USA Today tells me that Americans spend on average $65 per head on Halloween-related cr*p. $20 of this goes for candy, apparently. I spent $4 on two small bags of seasonal-looking candy kisses, some of which has gone into the craws of assorted pals, one utterly inadvertently into the dawg ( she lived!,) and the rest, most of the bags, is sitting near the front door wondering what in hell ever happened to Trick or Treaters? ! I had a carved and lighted punkin up, too.
Moving on--I noticed belatedly that the Queen of mushroom soup in a can, Peg Bracken, had died in Oregon. Her "I Hate to Cook Book" is out of print, "doubtless a casualty of the Age of Arugula," as the NYTimes obit put it. Back in the day when mothers like mine left Halloween costuming to the kids, as in --"go look in the closet-- be a tramp? ( The freightcar riding variety.) A ghost?" -- Peg Bracken was a blast of sardonic joy. "Some women, it is said, love to cook. This book is not for them," began her classic tome, published in 1960. If a recipe was fast, easy and straightforward, it was good, period. ( Frozen foods, canned foods, dried foods in cans, all were stars in this anti-Fanny Farmer, nothing- from- scratch, approach. )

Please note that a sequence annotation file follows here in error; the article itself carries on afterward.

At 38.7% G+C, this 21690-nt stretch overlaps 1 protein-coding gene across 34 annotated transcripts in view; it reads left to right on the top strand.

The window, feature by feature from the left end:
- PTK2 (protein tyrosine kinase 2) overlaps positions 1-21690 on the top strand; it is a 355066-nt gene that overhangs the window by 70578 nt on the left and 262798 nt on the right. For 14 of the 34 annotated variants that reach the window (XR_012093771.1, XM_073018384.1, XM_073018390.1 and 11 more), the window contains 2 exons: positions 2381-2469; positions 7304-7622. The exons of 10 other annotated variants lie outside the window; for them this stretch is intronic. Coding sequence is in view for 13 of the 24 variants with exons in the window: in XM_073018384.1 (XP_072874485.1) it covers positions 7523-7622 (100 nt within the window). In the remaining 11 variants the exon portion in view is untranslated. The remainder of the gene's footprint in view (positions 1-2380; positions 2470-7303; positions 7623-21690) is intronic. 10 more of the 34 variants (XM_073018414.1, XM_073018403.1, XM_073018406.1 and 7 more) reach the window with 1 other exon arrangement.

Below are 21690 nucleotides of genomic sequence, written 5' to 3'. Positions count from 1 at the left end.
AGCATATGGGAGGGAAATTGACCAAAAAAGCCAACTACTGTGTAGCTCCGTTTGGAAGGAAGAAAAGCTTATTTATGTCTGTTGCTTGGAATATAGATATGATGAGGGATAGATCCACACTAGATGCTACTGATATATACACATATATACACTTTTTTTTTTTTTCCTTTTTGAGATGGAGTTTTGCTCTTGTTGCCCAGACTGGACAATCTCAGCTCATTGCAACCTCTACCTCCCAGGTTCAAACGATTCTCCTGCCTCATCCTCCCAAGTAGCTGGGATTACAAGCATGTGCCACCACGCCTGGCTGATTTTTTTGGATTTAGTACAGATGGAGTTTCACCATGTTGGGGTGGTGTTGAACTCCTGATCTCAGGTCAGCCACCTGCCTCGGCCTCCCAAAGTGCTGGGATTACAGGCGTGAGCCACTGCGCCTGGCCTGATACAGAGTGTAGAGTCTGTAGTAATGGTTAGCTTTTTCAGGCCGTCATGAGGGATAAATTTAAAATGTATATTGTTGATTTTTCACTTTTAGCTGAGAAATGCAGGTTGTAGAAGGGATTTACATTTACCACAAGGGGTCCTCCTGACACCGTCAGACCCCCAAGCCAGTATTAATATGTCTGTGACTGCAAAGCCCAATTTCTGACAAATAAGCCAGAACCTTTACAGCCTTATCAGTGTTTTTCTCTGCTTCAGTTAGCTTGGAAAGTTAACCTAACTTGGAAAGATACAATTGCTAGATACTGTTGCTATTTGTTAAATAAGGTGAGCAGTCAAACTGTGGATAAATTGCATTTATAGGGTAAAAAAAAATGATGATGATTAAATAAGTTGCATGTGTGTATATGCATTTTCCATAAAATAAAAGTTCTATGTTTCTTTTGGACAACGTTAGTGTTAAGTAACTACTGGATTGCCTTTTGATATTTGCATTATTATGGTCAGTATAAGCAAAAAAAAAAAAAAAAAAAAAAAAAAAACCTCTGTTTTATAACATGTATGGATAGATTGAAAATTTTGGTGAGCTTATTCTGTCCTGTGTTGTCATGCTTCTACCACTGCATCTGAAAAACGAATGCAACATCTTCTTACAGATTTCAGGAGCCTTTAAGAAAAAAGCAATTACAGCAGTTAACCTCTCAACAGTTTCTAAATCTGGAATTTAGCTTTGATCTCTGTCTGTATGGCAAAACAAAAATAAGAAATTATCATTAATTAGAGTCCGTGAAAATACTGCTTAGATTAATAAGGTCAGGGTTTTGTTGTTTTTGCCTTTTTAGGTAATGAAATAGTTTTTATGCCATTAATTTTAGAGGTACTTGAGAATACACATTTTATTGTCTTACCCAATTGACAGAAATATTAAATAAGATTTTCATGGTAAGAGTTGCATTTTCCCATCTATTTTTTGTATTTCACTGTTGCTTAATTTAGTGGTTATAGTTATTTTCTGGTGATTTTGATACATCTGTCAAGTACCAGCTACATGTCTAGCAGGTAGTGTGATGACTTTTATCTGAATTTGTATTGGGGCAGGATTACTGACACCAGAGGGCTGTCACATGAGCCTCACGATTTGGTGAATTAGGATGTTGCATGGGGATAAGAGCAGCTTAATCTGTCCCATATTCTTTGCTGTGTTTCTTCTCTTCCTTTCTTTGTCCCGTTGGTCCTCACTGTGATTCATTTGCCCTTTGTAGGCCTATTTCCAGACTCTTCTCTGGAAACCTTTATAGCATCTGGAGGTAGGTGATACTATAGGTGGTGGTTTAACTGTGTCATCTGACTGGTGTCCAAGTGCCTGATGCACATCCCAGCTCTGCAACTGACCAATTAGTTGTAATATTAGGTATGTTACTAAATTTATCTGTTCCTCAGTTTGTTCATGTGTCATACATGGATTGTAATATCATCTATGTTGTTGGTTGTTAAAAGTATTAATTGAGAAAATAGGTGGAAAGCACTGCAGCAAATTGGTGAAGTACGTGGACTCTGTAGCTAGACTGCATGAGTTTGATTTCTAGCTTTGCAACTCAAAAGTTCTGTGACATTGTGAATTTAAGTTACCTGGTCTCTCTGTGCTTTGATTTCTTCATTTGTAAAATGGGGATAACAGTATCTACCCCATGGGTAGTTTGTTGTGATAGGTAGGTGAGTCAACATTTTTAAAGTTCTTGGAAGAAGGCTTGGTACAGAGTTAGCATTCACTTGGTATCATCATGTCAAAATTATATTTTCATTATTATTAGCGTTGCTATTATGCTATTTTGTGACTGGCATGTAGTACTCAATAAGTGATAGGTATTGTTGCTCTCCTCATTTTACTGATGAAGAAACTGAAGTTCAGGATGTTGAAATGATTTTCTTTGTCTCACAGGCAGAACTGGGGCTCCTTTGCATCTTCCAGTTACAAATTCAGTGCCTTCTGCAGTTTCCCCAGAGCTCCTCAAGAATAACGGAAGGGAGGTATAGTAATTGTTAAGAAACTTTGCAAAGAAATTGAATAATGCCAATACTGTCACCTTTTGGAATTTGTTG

Mind you, by the time Bracken's book came out, with no tiny kids to feed, my mother had already moved rapidly away from once-a-week meatloaf and pork chops with apple sauce. ( The meatloaf was never really jettisoned it was so damn good .) She subscribed to Gourmet and enjoyed experimenting. Urged along by her, ours was the first family to walk through the red and gold doorway of the first Chinese restaurant to open in our suburban area.
Peg Bracken was funny and liberating, freeing multitudes of women from guilt, on a topic traditionally taken very seriously. Throw fodder at your family-- spare me the cutesy baby veggies, for gawd's sake--- and then go have a ciggie.